At the airport, there is no shortage of lines to stand in and guidelines to follow. Catalyst’s biometric exit application works to reduce passenger wait times to board planes while enabling airlines to comply with congressional mandates regarding international travel.
A Brief History Lesson: Why Biometric?
Discussion of biometric technology at a legislative level in the US dates back to 2002, prompted by the September 11 terror attacks. The Department of State (DoS) and the Department of Homeland Security (DHS) were authorized to use biometric technology to screen non-American citizens entering the US to ensure they could legally step foot in the country. Shortly after, additional legislation permitted DHS to collect biometric data from non-US citizens exiting the country, citing the 9/11 Commission Report’s affirmation that a dual biometric entry and exit program was “an essential investment in our national security.”
It took years for this biometric entry and exit program, as documented in legislation 8 U.S. Code § 1365b, to be fully fleshed out nationwide. While the use of biometric technology in airports initially focused on non-citizens in response to national security concerns per DHS and Customs and Border Patrol (CBP), the Transportation Security Administration (TSA) has also advocated for its use to improve the travel experience of passengers – American citizens and non-citizens alike – by reducing the wait time to board planes.
In 2019, the team at the Chicago Department of Aviation (CDA) consulted Catalyst’s software engineers to build a custom biometric exit application for use in terminals facilitating outbound international travel at Chicago’s O’Hare Airport. At this point, the Catalyst team had already delivered custom application development and infrastructure services for over a decade at CDA, and CDA stakeholders trusted our expertise to develop this critical application that fulfills a congressional mandate and enables the boarding process to move in an expedited fashion.
How it Works
The tablet is attached to an adjustable arm to accommodate passengers of different heights.
Catalyst’s biometric exit system supports a one-step and two-step verification process to determine whether an individual can proceed to board an outbound plane to an international destination. The system’s build was informed by the CDA’s correspondence with CBP, as well as our team’s discussion with American Airlines to successfully integrate our system with their traveler database. Our system is powered by Microsoft, and the primary piece of hardware involved is a Microsoft Surface Pro Tablet.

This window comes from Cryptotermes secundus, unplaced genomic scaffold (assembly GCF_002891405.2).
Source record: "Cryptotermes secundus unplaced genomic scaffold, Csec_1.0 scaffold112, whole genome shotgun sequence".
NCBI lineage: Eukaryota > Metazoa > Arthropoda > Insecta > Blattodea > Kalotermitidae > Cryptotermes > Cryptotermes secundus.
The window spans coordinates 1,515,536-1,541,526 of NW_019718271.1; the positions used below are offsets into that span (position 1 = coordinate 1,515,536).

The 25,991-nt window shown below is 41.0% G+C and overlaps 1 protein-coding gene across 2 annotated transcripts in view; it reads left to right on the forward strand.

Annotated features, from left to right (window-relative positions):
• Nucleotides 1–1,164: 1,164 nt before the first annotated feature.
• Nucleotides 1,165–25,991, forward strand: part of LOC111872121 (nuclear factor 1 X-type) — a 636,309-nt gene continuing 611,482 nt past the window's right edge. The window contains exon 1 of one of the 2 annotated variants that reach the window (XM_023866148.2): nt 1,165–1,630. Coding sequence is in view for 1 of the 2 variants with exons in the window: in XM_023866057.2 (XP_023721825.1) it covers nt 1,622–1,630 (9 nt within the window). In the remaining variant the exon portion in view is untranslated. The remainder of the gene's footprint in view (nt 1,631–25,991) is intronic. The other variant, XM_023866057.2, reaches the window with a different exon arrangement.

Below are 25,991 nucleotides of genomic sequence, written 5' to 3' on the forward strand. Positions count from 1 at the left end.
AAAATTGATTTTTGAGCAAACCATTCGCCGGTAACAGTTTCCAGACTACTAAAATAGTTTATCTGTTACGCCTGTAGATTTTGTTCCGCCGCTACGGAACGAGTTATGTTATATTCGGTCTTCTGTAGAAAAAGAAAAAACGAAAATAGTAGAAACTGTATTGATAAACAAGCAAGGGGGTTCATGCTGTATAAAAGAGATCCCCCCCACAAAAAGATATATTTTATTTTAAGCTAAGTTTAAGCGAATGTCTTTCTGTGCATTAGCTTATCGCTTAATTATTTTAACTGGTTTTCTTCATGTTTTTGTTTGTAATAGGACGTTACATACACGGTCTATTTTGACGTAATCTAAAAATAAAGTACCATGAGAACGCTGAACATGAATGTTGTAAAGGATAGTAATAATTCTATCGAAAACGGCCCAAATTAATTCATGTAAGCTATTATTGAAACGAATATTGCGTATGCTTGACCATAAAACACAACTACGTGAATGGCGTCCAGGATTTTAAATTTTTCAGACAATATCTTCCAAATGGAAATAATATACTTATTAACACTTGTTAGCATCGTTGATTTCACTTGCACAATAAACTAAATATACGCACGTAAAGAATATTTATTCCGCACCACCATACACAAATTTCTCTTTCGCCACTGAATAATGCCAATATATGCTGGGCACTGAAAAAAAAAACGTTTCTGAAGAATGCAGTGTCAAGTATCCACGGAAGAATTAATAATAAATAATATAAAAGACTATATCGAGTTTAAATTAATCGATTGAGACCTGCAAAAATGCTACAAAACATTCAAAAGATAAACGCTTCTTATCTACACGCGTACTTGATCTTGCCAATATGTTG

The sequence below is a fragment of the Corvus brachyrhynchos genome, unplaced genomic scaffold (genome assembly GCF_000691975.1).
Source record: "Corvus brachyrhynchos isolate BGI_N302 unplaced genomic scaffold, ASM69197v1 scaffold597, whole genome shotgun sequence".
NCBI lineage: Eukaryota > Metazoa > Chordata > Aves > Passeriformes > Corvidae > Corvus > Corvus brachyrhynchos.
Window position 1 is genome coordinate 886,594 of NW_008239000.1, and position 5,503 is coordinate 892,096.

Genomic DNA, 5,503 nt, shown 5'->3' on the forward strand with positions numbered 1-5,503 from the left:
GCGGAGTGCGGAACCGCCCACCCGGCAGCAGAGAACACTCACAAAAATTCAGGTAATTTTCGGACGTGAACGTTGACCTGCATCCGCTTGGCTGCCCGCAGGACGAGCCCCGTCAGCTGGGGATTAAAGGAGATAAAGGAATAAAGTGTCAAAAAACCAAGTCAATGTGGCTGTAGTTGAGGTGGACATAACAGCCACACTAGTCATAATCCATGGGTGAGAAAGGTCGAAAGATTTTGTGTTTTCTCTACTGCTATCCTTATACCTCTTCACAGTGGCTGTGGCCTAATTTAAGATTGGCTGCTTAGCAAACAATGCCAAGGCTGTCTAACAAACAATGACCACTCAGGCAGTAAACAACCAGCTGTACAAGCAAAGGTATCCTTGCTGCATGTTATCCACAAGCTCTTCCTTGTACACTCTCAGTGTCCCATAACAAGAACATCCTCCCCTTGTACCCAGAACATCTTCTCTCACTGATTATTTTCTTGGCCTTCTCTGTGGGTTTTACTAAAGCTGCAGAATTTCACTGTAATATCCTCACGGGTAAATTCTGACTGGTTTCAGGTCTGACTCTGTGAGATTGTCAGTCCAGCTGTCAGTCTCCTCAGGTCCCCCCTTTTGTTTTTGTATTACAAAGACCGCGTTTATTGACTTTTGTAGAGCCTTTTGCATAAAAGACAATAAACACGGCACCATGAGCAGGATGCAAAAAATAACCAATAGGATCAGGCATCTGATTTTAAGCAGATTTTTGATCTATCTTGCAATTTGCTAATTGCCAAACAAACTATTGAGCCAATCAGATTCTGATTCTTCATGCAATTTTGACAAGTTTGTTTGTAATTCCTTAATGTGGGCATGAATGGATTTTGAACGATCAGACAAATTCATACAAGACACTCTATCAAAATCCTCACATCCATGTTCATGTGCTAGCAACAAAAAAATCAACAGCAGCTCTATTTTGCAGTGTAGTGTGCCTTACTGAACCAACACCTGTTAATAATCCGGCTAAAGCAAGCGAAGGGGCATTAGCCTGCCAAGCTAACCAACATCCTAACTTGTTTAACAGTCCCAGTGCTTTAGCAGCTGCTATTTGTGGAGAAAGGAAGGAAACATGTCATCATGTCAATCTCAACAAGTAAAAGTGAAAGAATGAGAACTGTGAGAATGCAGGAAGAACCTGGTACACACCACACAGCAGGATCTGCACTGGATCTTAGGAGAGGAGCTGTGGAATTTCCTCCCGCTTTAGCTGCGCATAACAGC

Two key elements are examined when a traveler tries to board: 1) a boarding pass that confirms they are entering the correct flight and 2) a person’s identifying information to validate they are indeed the boarding pass holder.
From a Passenger’s Perspective
Let’s meet our international traveler, Theo, an American visa holder originally from Spain. Theo is departing Chicago O’Hare to visit family in London and waits at his gate to board.
In the two-step process, Theo walks to the airline agent manning the desk and standing next to a passenger-facing tablet. This tablet takes his photo – essentially a headshot – and will display either a green checkmark or blue “X,” denoting whether he can continue boarding the plane.
If Theo is cleared to board with a green check, the agent will also scan his boarding pass using the technology at the gate, and he’s on his way.
A blue “X” will appear if additional information from Theo is needed prior to boarding the plane, at which point he will need to be manually processed by an agent. In the most severe cases, law enforcement may enter the scene if concerns about his ability to legally leave the country escalate.
In the one-step process, Theo again walks to the agent and passenger-facing tablet to have his headshot taken. If the green check mark appears on the tablet screen, indicating he can board the plane, the passenger-facing screen also displays his seat number on the flight, eliminating the additional step in which an agent scans his boarding pass. If a blue “X” appears, an airline agent will manually process Theo.